Is America Losing Its Innovation Edge?

America is starting to fall short as a global leader in innovation, and the implications could be dire, according to a new government report. The compelling Department of Commerce study,  The Competitiveness and Innovative Capacity of the United States, suggests that when it comes to the three pillars of innovation—research, education and infrastructure—21st-century America isn’t doing as well as 20th-century America, the country that put men on the moon.

“Common to all three pillars is that they are areas where government has made, and should continue to make, significant investments,” says the report, an interesting finding in an election year when “government investment” in just about anything is an unpopular concept among a significant percentage of the electorate.

What can be done?

Research

Actions include sustaining the levels of funding for basic research by the Federal government, extending a tax credit for private‐sector R&D to give companies appropriate and well‐designed incentives to boost innovation above the baseline level that would have been reached absent these incentives, and improving the methods by which basic research is transferred from the lab into commercial products.

Education

Ongoing and new Administration initiatives are…making college more affordable, spurring classroom innovation at all levels, expanding the size and quality of the STEM teacher ranks, and encouraging and facilitating students’ and workers’ continued STEM education.

Infrastructure

The United States is lagging behind in certain key aspects of a 21st-century infrastructure (such as broadband Internet access) and facing capacity constraints for other aspects (wireless communications) given the high demand for these services. Ensuring that the United States has the infrastructure it needs to be competitive in the 21st century will require both additional support by the government and an appropriate policy framework to enable the private sector to build on the government’s support.

The report also calls for a rejuvenation of America’s manufacturing sector and asserts that the private sector must ultimately be “the engine of innovation,” a conclusion that gives the findings some bipartisan appeal. Still, it’s humbling to read about how much there is to do to keep America as competitive and innovative tomorrow as it was yesterday.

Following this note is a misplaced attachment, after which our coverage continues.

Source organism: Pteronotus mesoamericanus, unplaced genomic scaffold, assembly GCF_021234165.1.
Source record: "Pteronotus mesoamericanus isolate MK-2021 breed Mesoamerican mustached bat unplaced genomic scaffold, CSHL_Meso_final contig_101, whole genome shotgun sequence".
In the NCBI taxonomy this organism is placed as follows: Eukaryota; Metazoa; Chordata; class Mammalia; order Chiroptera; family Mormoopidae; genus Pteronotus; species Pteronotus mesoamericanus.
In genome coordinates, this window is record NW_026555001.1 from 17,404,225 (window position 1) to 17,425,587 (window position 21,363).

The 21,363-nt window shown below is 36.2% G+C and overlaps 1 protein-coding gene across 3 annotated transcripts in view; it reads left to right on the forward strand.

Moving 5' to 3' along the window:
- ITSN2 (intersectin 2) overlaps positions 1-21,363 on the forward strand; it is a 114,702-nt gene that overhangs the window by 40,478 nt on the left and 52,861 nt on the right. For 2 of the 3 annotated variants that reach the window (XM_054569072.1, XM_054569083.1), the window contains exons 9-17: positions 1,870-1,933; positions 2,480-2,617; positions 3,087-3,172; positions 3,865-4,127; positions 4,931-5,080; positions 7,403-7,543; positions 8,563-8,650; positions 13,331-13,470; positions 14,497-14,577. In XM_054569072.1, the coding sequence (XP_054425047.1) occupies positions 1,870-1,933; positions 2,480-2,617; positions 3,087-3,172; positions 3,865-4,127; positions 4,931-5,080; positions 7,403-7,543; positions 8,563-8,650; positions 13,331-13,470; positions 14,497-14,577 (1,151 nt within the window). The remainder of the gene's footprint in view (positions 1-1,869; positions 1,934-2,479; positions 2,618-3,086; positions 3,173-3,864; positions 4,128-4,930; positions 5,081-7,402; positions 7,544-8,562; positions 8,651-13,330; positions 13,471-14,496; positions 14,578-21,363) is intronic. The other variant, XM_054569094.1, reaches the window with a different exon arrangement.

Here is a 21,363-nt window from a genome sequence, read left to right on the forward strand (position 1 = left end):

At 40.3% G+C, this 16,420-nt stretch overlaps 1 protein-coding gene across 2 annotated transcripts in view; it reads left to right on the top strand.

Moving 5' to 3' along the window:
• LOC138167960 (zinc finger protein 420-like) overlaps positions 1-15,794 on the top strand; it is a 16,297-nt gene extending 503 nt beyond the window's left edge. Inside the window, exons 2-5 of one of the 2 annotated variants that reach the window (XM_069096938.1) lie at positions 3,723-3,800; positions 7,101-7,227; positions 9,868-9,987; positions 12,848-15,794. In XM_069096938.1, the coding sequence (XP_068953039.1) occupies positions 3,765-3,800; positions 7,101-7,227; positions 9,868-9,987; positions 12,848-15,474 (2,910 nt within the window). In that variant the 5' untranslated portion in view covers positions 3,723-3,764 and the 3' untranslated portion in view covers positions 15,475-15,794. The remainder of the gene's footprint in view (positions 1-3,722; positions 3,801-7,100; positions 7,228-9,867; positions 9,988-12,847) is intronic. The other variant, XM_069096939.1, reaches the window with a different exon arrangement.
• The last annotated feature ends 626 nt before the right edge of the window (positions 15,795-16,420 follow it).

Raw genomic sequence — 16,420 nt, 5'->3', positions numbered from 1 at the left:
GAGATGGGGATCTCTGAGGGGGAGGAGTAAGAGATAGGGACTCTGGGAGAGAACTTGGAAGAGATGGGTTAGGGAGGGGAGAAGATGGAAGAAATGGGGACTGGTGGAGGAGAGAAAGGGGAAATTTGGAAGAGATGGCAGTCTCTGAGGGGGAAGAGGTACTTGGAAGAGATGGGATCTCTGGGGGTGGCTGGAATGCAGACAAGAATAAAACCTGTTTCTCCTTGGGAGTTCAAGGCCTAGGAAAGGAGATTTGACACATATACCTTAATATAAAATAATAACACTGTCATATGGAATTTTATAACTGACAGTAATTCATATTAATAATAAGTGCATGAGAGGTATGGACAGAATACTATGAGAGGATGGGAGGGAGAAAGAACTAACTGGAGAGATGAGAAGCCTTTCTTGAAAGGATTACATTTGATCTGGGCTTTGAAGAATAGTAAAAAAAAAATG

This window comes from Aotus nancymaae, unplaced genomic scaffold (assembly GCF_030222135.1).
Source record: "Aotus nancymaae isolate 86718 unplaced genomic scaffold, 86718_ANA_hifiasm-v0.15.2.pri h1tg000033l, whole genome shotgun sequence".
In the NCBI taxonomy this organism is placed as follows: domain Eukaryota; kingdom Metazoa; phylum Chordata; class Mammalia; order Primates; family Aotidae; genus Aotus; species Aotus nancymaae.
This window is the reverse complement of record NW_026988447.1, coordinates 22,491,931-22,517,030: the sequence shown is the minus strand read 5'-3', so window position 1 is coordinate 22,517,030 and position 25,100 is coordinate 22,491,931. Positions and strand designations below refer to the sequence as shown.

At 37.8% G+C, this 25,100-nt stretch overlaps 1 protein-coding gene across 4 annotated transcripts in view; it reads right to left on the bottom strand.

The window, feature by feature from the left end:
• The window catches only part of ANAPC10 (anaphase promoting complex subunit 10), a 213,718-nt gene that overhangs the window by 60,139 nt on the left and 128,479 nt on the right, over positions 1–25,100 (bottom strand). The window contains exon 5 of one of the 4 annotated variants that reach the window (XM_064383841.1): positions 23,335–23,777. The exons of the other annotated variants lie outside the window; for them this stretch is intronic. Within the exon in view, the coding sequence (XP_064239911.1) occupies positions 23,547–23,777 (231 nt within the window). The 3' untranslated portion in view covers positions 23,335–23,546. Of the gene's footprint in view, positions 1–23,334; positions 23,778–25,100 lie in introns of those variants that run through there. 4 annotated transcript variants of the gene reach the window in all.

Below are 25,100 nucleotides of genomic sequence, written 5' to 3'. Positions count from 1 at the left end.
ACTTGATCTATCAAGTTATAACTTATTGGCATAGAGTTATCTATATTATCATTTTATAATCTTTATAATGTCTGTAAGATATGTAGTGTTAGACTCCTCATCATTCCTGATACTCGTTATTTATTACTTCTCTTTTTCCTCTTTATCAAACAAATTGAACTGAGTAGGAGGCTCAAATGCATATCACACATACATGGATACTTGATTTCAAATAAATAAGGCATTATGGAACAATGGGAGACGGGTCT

Comments

  1. BY Fred Bosick says:

    “Education
    Ongoing and new Administration initiatives are…making college more affordable, spurring classroom innovation at all levels, expanding the size and quality of the STEM teacher ranks, and encouraging and facilitating students’ and workers’ continued STEM education.”

    This is utterly pointless if business industry will not pay STEM graduates as they do salespeople and executives.

    And, the Republican governor of Wisconsin removed the bargaining rights of public sector unions, including teachers. It’ll be more difficult to attract STEM qualified instructors under such an environmernt.

    Business and industry is to blame for any lack of technical innovation in the US. After all, it was the “innovations” of the financial sector that made them billions in bonuses yet put millions out of work.

  2. BY Mike says:

    Many of the youngsters that will be “in charge” are interested in being a reality star, rawk star, lawyer or actor rather than scientist, engineer or mathematician. Every tinkering with the basic educational system are we while other countries send their children to our top-tier engineering (and otherwise oriented) colleges and universities.

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